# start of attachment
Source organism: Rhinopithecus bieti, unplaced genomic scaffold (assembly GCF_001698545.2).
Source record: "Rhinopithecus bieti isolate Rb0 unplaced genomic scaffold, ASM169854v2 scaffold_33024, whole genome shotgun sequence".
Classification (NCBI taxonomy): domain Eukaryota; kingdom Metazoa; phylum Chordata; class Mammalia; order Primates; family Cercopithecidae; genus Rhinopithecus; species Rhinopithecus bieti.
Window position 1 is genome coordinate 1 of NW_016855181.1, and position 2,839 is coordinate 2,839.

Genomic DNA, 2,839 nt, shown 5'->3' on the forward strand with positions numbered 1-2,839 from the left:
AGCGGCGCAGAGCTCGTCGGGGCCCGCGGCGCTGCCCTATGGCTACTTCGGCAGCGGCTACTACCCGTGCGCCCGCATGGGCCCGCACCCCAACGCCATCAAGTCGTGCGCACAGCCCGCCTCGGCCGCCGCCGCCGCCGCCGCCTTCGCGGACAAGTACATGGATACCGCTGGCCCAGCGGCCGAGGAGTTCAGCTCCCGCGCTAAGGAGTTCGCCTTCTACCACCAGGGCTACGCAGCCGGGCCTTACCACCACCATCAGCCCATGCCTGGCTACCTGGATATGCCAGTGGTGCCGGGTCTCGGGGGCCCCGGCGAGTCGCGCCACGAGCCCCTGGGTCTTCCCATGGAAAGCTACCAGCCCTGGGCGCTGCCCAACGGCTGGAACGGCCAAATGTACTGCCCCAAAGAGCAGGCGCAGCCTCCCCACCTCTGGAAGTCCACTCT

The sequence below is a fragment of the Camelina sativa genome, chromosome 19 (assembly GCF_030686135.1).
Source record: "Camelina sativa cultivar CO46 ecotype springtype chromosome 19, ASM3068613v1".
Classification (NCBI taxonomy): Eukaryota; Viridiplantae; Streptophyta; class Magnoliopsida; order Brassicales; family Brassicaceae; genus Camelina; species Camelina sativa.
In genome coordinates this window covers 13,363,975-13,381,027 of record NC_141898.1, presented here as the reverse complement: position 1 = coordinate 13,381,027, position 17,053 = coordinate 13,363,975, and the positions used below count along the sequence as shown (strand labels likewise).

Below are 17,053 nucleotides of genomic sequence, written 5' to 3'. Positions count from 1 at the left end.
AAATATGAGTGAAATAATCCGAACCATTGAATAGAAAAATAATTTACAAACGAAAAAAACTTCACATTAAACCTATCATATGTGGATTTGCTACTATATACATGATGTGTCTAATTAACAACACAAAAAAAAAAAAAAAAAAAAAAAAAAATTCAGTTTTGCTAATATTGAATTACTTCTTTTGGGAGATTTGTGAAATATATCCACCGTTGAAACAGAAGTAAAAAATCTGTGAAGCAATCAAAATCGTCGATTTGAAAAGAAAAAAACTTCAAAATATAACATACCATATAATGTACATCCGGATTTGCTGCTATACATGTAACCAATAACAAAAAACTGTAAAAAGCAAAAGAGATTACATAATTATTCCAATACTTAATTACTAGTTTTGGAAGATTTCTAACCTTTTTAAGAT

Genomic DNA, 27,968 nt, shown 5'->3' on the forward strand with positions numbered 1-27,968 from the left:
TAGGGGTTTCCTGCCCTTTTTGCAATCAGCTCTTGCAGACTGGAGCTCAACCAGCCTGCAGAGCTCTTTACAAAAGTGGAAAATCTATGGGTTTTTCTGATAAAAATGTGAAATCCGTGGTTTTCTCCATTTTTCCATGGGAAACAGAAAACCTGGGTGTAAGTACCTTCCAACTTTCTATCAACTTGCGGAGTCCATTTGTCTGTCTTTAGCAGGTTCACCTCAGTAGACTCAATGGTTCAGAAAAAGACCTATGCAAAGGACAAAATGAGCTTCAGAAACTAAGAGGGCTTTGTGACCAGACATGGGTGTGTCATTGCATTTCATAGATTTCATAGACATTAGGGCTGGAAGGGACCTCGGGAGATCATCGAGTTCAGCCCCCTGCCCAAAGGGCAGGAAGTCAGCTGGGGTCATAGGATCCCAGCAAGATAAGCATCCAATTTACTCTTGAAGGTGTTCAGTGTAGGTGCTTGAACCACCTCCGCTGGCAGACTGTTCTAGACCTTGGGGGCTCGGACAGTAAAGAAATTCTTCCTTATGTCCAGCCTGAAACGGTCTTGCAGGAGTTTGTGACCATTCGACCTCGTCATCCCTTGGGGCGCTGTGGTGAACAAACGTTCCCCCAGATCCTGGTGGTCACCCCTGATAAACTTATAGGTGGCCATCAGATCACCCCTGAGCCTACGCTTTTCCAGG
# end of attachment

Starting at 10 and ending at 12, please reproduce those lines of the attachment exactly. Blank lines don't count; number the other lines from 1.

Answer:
In genome coordinates this window covers 13,363,975-13,381,027 of record NC_141898.1, presented here as the reverse complement: position 1 = coordinate 13,381,027, position 17,053 = coordinate 13,363,975, and the positions used below count along the sequence as shown (strand labels likewise).

Below are 17,053 nucleotides of genomic sequence, written 5' to 3'. Positions count from 1 at the left end.
AAATATGAGTGAAATAATCCGAACCATTGAATAGAAAAATAATTTACAAACGAAAAAAACTTCACATTAAACCTATCATATGTGGATTTGCTACTATATACATGATGTGTCTAATTAACAACACAAAAAAAAAAAAAAAAAAAAAAAAAAATTCAGTTTTGCTAATATTGAATTACTTCTTTTGGGAGATTTGTGAAATATATCCACCGTTGAAACAGAAGTAAAAAATCTGTGAAGCAATCAAAATCGTCGATTTGAAAAGAAAAAAACTTCAAAATATAACATACCATATAATGTACATCCGGATTTGCTGCTATACATGTAACCAATAACAAAAAACTGTAAAAAGCAAAAGAGATTACATAATTATTCCAATACTTAATTACTAGTTTTGGAAGATTTCTAACCTTTTTAAGAT